Date:  December 20, 2022

Religious Liberty Prayer Bulletin | RLPB 676 

CHRISTMAS 2022: WHO IS HE IN YONDER STALL? - the cornerstone, the stumbling block, and the stone of crushing whose kingdom will grow to fill the whole earth.

By Elizabeth Kendal

Since the RLPB lost its primary sponsor in March 2022, the ministry has relied on donations to cover costs. I want to express my deepest thanks to those who have donated – be that with a one-off gift or through regular financial support – to help keep this ministry operating. Thank-you, for the need for strategic intercessory prayer is growing greater by the day.

Persecution is destined to escalate on many fronts through 2023, particularly in China, India, Iran and Pakistan. Military violence may also escalate against the indigenous, mostly Christian Chin, Kachin and Karen peoples of Burma’s/Myanmar’s periphery, and against the indigenous Melanesian mostly Christian Papuans of eastern Indonesia. Military violence might also erupt against indigenous remnant Christian Assyrians in northern Syria, Armenians in the south Caucuses, and Greeks on Cyprus and in the Aegean, as Turkey’s President Erdogan does whatever it takes to reverse his fortunes and avoid defeat in the June 2023 presidential poll. Emboldened and energised, Islamic jihadists and criminals are expanding and consolidating across the Sahel and into the Gulf of Guinea. Terror and insecurity loom over Nigeria and the Af-Pak region where the Durand line (the British-drawn border, rejected by Kabul and every Pashtun) looks increasingly vulnerable. Lord have mercy!

Peter Obi (61)

The RLPB will start 2023 with a major focus on Nigeria’s presidential election, slated for 25 February. Ethnic tensions are rising, leading one analyst to warn that this election (if it takes place) could be ‘centrifugal’. The main presidential candidates are: ‘the Godfather of Lagos’ Bola Tinubu (APC), a Yoruba Muslim from the south-west; Rabiu Kwankwaso (NNPP), a Fulani Muslim from Kano in the north-west; Atiku Abubakar (PDP) a Fulani Muslim from Adamawa in the north-east; and Peter Obi (pictured), an Igbo Christian from the south-east who in May defected from the PDP to lead the Labour Party (LP). While many Yoruba Christians might be tempted to vote along tribal lines, the fact that the APC is bucking convention to run a Muslim-Muslim ticket might cause many to reconsider. Most Christians will probably vote for either the pro-business, anti-Sharia Atiku Abubakar (PDP), or rising star Peter Obi (LP), whose popularity is soaring across the country (including in the north) to the extent that he is now leading in the polls. How the Fulani herdsmen, Islamists and jihadists will respond to the retirement of their champion – President Muhammadu Buhari (APC) – is one concern. How they might respond to an Obi win is another. Please pray for God to intervene in Nigeria so that righteousness, justice, peace and security might be established; and may the Lord sustain, guide and sanctify his imperilled Church through these challenging times.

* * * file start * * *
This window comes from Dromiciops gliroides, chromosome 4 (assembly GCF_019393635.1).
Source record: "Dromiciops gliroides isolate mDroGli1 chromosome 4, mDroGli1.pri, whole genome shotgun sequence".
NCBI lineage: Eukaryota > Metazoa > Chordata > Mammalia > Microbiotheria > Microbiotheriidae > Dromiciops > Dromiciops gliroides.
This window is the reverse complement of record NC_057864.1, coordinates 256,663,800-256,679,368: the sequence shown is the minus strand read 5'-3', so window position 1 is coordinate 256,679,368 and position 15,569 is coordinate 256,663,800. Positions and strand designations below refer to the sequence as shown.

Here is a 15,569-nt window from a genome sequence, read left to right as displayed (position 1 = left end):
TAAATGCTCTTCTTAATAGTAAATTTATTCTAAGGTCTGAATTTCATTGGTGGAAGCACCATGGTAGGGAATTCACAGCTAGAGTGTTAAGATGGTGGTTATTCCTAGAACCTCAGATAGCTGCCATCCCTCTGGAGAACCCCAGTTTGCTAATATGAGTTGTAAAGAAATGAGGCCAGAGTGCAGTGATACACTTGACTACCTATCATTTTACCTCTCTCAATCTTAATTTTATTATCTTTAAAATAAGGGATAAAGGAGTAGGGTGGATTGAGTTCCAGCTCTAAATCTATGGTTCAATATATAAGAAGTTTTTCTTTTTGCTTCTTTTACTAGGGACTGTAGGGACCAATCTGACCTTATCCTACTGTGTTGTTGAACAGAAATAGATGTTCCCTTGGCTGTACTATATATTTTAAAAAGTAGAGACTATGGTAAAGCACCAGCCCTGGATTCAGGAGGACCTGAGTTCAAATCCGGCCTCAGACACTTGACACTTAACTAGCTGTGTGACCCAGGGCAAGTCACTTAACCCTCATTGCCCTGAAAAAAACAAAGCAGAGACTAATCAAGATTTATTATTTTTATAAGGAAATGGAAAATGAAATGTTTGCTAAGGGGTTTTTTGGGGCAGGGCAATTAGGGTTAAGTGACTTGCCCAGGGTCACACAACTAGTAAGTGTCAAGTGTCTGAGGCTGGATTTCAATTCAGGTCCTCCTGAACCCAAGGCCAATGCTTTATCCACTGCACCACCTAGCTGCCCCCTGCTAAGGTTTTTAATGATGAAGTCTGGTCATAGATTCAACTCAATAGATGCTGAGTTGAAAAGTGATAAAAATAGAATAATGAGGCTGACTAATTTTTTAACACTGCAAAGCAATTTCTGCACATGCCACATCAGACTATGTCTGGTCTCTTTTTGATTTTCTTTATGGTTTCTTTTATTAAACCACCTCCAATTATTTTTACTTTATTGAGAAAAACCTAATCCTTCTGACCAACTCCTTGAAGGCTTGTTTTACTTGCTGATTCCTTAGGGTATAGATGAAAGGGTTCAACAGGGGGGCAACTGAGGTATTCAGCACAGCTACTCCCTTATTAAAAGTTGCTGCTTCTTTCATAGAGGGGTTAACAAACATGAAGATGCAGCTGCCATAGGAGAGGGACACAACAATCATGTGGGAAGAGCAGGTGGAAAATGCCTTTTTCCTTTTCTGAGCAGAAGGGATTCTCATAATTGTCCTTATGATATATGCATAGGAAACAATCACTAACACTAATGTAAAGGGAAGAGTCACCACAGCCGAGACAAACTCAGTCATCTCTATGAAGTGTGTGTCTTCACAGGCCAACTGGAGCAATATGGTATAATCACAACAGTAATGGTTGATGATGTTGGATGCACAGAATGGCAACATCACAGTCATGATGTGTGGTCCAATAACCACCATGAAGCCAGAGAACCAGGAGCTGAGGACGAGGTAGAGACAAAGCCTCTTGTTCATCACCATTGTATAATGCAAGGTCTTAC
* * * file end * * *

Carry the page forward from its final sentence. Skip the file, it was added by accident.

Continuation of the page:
While a ferocious spiritual battle is underway, it is imperative that we not lose sight of the bigger picture. For through his death and resurrection Jesus Christ has already won the decisive battle. Jesus lives! Jesus reigns! Jesus is, this very day, fulfilling his promises and building his Church! The situation is anything but hopeless! Be encouraged!

by Elizabeth Kendal

On the Sunday before his crucifixion (Palm Sunday), Jesus entered Jerusalem riding on a donkey as the people spread their cloaks on the road before him, waved palm branches and shouted praises. Indignant, the religious leaders demanded Jesus make them stop. He responded, ‘I tell you, if these were silent, the very stones would cry out’ (Luke 19:28-40). Jesus then went into the temple to pray and teach, only to find it full of animals, traders, money-changers and corruption. Rebuking them, he drove them out, explaining, ‘It is written, “My house shall be a house of prayer”, but you have made it a den of robbers.’ Doubly indignant, the religious leaders yearned to destroy him (Luke 19:45-48). 

In Luke chapter 20 we find Jesus in the temple, teaching and preaching the Gospel. A delegation of religious leaders interrupts him, asking, ‘Who gave you authority to do these things?’ which is another way of saying, ‘Who do you think you are?’ Jesus doesn’t answer them directly. Rather, he tells the people a parable: the Parable of the Tenants (Luke 20:9-19). While Jesus is not speaking to the religious leaders, he is speaking about them, and they know it. Being experts in scripture, they understand the parable perfectly. They know from Isaiah 5:1-7, that God is the owner of the vineyard and they are the tenants. They know that the servants are the prophets, whom they have abused, rejected and even killed. Finally, God sends ‘my beloved son’ [cf Matthew 3:17] who is likewise despised, rejected and murdered. There is nothing left now for those wicked tenants but judgement.